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  • Using embelin and its analogs as surrogate GPR agonists we

    2022-01-14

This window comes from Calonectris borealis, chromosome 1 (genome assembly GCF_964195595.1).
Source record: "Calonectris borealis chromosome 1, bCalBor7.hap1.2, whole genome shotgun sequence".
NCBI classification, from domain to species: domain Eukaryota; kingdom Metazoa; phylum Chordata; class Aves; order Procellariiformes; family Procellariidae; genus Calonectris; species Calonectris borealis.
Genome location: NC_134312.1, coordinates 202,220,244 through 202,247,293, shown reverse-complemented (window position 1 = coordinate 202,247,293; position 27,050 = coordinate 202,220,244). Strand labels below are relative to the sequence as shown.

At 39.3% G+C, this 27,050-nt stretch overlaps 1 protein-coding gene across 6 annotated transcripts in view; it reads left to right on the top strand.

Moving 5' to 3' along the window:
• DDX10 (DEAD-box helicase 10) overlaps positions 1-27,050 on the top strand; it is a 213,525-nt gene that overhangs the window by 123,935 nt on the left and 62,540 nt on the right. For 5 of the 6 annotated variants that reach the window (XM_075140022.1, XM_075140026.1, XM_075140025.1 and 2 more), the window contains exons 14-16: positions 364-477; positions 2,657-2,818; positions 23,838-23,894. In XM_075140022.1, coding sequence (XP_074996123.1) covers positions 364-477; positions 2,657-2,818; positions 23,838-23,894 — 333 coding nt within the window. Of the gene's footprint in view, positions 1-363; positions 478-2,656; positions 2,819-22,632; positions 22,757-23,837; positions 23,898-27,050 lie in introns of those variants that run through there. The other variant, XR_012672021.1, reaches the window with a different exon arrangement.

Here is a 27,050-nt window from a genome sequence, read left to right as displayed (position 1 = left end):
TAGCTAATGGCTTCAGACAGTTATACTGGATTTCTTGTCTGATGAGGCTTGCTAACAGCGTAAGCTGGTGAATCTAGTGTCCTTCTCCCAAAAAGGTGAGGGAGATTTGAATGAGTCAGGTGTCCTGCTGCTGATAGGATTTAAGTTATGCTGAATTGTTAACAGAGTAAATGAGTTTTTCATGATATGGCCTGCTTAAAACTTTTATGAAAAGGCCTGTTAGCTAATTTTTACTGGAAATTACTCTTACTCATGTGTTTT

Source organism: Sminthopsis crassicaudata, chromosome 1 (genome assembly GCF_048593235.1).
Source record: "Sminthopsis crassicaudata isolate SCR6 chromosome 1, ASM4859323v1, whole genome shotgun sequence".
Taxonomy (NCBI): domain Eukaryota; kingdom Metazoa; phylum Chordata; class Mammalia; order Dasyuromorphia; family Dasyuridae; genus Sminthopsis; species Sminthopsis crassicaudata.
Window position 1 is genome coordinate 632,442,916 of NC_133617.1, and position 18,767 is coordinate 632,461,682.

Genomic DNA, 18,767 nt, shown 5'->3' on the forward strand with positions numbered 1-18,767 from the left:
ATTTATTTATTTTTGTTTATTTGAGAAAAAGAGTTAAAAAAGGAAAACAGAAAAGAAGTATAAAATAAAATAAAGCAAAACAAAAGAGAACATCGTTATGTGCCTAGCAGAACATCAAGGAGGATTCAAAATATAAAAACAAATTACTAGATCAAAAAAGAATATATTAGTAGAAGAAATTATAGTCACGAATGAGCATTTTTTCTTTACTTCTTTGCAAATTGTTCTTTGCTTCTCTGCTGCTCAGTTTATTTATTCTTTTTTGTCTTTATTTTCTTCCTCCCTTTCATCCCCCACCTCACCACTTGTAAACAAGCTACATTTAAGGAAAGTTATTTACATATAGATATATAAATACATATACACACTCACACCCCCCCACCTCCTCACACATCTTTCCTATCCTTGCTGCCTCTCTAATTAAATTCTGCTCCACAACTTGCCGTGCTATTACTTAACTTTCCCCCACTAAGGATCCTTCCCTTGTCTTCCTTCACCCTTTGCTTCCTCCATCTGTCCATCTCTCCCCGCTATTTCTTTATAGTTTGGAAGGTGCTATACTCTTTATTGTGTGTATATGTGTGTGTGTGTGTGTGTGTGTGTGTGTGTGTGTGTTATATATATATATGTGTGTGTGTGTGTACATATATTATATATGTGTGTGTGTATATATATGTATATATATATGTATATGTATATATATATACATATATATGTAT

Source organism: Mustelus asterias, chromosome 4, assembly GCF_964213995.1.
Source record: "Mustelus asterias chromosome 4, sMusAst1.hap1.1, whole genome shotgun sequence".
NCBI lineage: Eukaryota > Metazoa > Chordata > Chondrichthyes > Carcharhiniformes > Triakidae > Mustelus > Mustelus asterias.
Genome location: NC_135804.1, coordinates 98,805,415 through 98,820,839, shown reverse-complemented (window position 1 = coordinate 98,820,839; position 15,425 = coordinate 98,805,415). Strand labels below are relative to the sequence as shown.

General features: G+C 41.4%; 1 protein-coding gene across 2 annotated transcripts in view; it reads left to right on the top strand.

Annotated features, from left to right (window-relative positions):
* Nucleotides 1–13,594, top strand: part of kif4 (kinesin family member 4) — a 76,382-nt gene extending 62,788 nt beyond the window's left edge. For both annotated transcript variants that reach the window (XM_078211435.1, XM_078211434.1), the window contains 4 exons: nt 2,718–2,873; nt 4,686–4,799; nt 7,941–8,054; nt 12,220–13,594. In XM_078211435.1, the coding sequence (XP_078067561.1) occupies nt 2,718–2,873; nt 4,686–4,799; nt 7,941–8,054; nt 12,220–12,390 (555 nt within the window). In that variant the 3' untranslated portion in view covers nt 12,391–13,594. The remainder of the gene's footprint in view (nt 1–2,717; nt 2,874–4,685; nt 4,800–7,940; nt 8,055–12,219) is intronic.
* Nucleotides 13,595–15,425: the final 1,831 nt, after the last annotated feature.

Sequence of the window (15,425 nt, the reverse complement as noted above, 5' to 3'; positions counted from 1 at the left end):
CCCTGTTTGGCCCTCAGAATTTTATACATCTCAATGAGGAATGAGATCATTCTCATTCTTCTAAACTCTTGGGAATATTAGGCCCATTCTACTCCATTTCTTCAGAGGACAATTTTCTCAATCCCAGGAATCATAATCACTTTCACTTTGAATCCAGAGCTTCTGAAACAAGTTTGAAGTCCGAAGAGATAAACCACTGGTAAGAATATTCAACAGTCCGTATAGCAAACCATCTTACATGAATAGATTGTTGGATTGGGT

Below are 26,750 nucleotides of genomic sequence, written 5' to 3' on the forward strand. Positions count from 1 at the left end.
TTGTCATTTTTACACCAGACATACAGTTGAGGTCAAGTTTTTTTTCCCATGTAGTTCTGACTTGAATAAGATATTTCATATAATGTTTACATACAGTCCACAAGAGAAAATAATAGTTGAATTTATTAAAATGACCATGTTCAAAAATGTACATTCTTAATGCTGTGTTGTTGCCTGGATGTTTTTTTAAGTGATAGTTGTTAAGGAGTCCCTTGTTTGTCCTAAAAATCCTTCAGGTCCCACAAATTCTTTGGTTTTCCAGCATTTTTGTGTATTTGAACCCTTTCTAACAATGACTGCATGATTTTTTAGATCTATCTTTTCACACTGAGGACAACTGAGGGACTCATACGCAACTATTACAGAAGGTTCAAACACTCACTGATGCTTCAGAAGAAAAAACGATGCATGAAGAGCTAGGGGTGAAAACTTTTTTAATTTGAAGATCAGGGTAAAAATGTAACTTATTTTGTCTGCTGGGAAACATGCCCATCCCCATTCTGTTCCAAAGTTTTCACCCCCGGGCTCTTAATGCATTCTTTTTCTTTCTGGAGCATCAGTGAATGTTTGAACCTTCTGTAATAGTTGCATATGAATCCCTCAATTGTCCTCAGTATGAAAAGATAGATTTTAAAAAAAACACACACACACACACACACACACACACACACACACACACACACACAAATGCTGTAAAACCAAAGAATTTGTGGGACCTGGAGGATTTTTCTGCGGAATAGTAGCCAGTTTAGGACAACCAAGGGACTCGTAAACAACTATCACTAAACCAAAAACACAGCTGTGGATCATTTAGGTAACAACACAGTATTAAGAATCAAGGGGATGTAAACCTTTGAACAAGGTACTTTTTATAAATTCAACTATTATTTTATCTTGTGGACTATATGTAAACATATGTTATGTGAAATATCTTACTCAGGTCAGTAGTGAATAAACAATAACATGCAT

Using embelin and its analogs as surrogate GPR84 agonists we discovered that GPR84 couples to G12 and G13 signaling pathways in addition to Gi, linking receptor function to Rho/Rac signaling and modulation of the cytoskeleton. In primary human macrophages, GPR84 activation leads to Gβγ signaling, Erk1/2 and Akt phosphorylation, PI-3 kinase activation, and initiation of intracellular calcium flux. Additionally, we observed noncanonical Giβγ dependent elevation of cAMP in conjunction with Gs agonists, acting in a paracrine or autocrine fashion. Thus, GPR84 modulates pathways known to regulate cell motility/chemotaxis, such as initiating and maintaining cell polarity and controlling actin/myosin mediated cell contractility. Chemokine, S1P and other GPCRs which induce cell chemotaxis share similar signaling features. Indeed, we demonstrated that GPR84 is a chemoattractant receptor and its activation produces robust migration of human neutrophils across agonist gradients. We speculate that an endogenous ligand for GPR84 is likely to be a modulator released during inflammation, possibly of prostaglandin/eicosanoid nature, which is involved in attracting macrophages and/or neutrophils to the site of inflammation. This chemotactic nature and signaling pattern suggest that GPR84 possesses proinflammatory phenotypic features. These observations were strengthened by the findings that while GPR84 activation by itself does not lead to oxidative burst in neutrophils, but rather is involved in priming of neutrophils for oxidative burst initiated by other proinflammatory agents, such as FMLP and C5A. Involvement of GPR84 in proinflammatory cytokine release from immune UCM05 was observed in cells derived from the peritoneum of wild type and GPR84 deficient mice. While no differences in the cellular composition of both exudates were detected, cells from the GPR84 deficient mice produced significantly lower amounts of several proinflammatory cytokines and molecules in response to LPS challenge, namely IL-6, KC-GROα, VEGF, MIP-2 and NGAL. These findings are consistent with previous reports, which provided data for GPR84 involvement in LPS mediated release of IL-6, IL-1β and TNFα from mouse peritoneal macrophages [7]. The differences in the nature of the differentially expressed markers between the two studies are most likely due to the nature of cells used in the assays. Total peritoneal exudates containing B/T cells, macrophages and neutrophils from the naïve mice were used in this study, while polyacrylamide bead-attracted peritoneal macrophages were used in the study by Nicol et al. [7]. In addition, Nicol et al. used transcriptional profiling of cells, while in the current study soluble proteins/cytokines/factors released into the culture media were evaluated. While performing these studies we observed that many features of GPR84 signaling in macrophages resemble those of GPR109A, a receptor for niacin that is also highly expressed on macrophages. This includes very similar modalities of non-canonical cAMP regulation, calcium and Erk signaling, and regulation of receptor expression by inflammatory stimuli [11]. Thus, we investigated whether GPR84 agonists regulate the same aspects of macrophage function as niacin and other GPR109A agonists. Niacin is a cholesterol modulating agent, which is highly effective in treating atherosclerotic disease. It has anti-dyslipidemic properties and is effective in increasing HDL-cholesterol in vivo, accompanied by substantial reductions in LDL-cholesterol [32]. The initial identification of GPR109A as a niacin receptor raised the possibility that the therapeutic properties of niacin might be mediated by this receptor, which became an attractive target for pharmaceutical development [33]. Extensive efforts were devoted to the development of niacin-like therapeutics, perhaps devoid of its flushing side effect [34,35]. The HDL modulating properties of niacin were believed to be mediated through cAMP dependent antilipolytic activity in adipocytes [33,36]. Niacin’s flushing side effect was found to be mediated by prostaglandin D2 and E2 release mediated by GPR109A expressed in dermal Langerhans cells [13,37]. Unfortunately, pharmaceutical development of GPR109A agonists has largely been halted by a number of serious roadblocks, including the discovery that the HDL elevating activity of niacin is GPR109A independent [34,35,38]. Moreover, the role of HDL elevation in reducing atherosclerotic disease in general, as well as its role in niacin’s antiatherosclerotic properties has been questioned [39,40]. Following these developments, several studies have revealed that niacin exerts antiatherosclerotic activities via macrophage expressed GPR109A, which are independent of its anti-dyslipidemic properties [11,21,22]. Macrophages are important players in the development of atherosclerotic disease. They are recruited by various inflammatory mediators to sites of developing atherosclerotic lesions, where they transform into the lipid/cholesterol loaded “foam” cells, which can serve as nucleation points for thrombus formation and arterial rupture [41]. In a study by Lukasova et al. [22], niacin’s macrophage mediated antiatherosclerotic effects were shown to be disease modifying in an in vivo setting.